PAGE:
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  1. #21
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    Quote Originally Posted by L Vanice View Post
    When I was in school in the 1950's, I saw a huge slide rule in a classroom. It was a teaching aid, commercially made for the purpose. I used a Pickett 10 inch slide rule, bought in 1958.

    Here is a link to a website showing some of those large slide rules.

    https://www.sliderulemuseum.com/DemoSR.htm

    I suppose a large micrometer could have been made for a similar purpose.

    Larry
    58 dam that's my birth year . i use to buy slide rules at the swap meet years ago still have them somewhere never used one but i just think there cool . they were green before green was green . ya right who cares . but they were the i pad of there day.

  2. #22
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    Sent from my iPad using Tapatalk

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  4. #23
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    dads-micrometer.jpg
    My Dad made this in 1950 as his High School Senior shop project. It is an exact 1"=5" scale copy of a Brown & Sharpe #13 micrometer. You can see a standard 1" model in the photo. Everything works including the ratchet and lock. It measures to scale. He also drew the blueprints and engraved all the markings with a hammer and engraving tool. The school used this for a teaching aid until the shop program was shut down. The last instructor tracked him down and returned it too him. Besides a bunch of awards for the work, he was hired by Singer Sewing Machine directly into the Apprentice Toolmaker program. Dad retired from Singer as the Senior R&D Engineer with over 62 patents. It shows what a good shop program can do.

  5. #24
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    Quote Originally Posted by Hit Miss Engine View Post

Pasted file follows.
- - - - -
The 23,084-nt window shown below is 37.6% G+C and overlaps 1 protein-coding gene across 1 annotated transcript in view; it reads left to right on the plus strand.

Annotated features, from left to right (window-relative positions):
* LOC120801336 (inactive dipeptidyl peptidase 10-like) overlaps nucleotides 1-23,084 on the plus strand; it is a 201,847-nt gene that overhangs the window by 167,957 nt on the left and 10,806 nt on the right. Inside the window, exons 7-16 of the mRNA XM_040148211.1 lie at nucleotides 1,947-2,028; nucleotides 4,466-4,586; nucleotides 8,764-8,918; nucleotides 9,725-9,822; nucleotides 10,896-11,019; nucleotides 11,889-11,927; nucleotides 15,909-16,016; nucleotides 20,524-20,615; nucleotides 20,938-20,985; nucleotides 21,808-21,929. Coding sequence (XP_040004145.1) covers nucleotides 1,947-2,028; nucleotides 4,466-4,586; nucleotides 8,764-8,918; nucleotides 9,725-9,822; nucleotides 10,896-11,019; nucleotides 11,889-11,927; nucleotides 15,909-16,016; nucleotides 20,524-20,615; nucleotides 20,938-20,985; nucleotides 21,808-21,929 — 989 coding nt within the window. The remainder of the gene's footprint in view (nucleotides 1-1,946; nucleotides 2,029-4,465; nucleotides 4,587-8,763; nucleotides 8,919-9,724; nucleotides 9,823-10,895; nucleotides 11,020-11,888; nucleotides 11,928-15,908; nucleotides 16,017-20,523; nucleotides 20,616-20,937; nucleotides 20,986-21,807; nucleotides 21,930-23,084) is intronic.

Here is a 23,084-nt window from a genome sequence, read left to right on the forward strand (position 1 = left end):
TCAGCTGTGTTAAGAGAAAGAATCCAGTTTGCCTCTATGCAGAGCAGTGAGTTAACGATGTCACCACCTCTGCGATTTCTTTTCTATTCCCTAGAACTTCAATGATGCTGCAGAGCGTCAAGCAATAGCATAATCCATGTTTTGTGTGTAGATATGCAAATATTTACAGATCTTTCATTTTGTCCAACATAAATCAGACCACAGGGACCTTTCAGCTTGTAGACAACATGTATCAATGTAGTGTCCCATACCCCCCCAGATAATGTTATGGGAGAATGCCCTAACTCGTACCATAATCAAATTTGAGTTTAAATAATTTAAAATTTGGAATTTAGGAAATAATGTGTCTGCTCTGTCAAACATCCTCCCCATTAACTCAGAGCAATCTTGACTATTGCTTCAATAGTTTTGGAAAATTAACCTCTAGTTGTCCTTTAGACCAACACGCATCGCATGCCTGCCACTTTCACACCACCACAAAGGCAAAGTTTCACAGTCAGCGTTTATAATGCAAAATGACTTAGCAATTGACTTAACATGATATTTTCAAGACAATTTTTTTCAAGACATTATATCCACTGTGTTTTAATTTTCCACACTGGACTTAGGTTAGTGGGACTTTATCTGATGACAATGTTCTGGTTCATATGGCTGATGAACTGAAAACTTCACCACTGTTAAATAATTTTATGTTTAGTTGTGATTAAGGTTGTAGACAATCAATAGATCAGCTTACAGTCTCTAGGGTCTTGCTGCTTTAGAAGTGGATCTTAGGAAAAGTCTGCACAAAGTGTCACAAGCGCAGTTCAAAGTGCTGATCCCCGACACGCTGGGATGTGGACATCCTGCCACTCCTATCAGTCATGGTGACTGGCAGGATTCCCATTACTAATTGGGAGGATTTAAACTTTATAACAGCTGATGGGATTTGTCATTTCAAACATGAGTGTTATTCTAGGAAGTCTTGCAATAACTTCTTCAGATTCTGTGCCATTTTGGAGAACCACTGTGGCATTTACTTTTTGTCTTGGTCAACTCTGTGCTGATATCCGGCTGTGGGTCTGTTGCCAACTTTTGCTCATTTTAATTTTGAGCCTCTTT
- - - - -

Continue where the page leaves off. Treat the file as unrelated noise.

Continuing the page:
That was my thinking… a neat piece to stick on the wall or hang with some small heavy wire or cables from the ceiling.
    if I hung that from my ceiling I'd be hitting my head on it daily.

  6. #25
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    Somewhere I've seen a picture of a classroom with one of those big mics in it for teaching how to read a mic. L Vanice is surely correct.

  7. #26
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    A 37" micrometer might qualify as "big" but not giant when compared to the 66" Starret's (and smaller) that were used in the Roll Shop at the plant where I spent almost 30 years.

    JH

  8. #27
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    Quote Originally Posted by James H Clark View Post
    A 37" micrometer might qualify as "big" but not giant when compared to the 66" Starret's (and smaller) that were used in the Roll Shop at the plant where I spent almost 30 years.

    JH

    Difference is those were large mics for large work.

    This one is basically a 1" mic in proportions, but made 37" long..... about 6 or 7 times actual size. Not practical for use, clearly made large to be visible to a classroom of people..... teaching tool, most likely.


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